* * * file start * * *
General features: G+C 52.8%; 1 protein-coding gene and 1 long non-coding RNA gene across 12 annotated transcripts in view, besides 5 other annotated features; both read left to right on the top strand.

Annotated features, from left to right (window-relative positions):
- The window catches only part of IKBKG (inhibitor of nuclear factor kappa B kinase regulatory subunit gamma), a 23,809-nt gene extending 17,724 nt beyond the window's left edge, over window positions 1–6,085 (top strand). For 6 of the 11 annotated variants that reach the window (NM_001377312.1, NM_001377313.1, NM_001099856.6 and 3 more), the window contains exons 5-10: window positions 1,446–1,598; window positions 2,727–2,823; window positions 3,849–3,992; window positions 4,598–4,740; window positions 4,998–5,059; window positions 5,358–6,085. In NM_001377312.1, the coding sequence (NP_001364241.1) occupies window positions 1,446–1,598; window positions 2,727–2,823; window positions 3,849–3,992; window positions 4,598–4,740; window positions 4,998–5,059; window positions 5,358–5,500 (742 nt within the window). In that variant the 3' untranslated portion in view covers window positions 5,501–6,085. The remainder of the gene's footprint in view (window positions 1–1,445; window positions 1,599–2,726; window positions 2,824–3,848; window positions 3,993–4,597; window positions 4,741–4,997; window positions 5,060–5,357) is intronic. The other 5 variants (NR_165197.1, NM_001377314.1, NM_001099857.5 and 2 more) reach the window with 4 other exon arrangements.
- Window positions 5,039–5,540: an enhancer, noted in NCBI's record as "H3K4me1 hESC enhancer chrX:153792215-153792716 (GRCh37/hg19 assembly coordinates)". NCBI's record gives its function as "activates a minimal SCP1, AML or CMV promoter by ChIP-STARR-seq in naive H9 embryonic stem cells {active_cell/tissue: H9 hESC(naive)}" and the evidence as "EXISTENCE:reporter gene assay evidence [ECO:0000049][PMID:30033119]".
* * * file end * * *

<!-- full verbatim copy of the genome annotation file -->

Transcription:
General features: G+C 52.8%; 1 protein-coding gene and 1 long non-coding RNA gene across 12 annotated transcripts in view, besides 5 other annotated features; both read left to right on the top strand.

Annotated features, from left to right (window-relative positions):
- The window catches only part of IKBKG (inhibitor of nuclear factor kappa B kinase regulatory subunit gamma), a 23,809-nt gene extending 17,724 nt beyond the window's left edge, over window positions 1–6,085 (top strand). For 6 of the 11 annotated variants that reach the window (NM_001377312.1, NM_001377313.1, NM_001099856.6 and 3 more), the window contains exons 5-10: window positions 1,446–1,598; window positions 2,727–2,823; window positions 3,849–3,992; window positions 4,598–4,740; window positions 4,998–5,059; window positions 5,358–6,085. In NM_001377312.1, the coding sequence (NP_001364241.1) occupies window positions 1,446–1,598; window positions 2,727–2,823; window positions 3,849–3,992; window positions 4,598–4,740; window positions 4,998–5,059; window positions 5,358–5,500 (742 nt within the window). In that variant the 3' untranslated portion in view covers window positions 5,501–6,085. The remainder of the gene's footprint in view (window positions 1–1,445; window positions 1,599–2,726; window positions 2,824–3,848; window positions 3,993–4,597; window positions 4,741–4,997; window positions 5,060–5,357) is intronic. The other 5 variants (NR_165197.1, NM_001377314.1, NM_001099857.5 and 2 more) reach the window with 4 other exon arrangements.
- Window positions 5,039–5,540: an enhancer, noted in NCBI's record as "H3K4me1 hESC enhancer chrX:153792215-153792716 (GRCh37/hg19 assembly coordinates)". NCBI's record gives its function as "activates a minimal SCP1, AML or CMV promoter by ChIP-STARR-seq in naive H9 embryonic stem cells {active_cell/tissue: H9 hESC(naive)}" and the evidence as "EXISTENCE:reporter gene assay evidence [ECO:0000049][PMID:30033119]".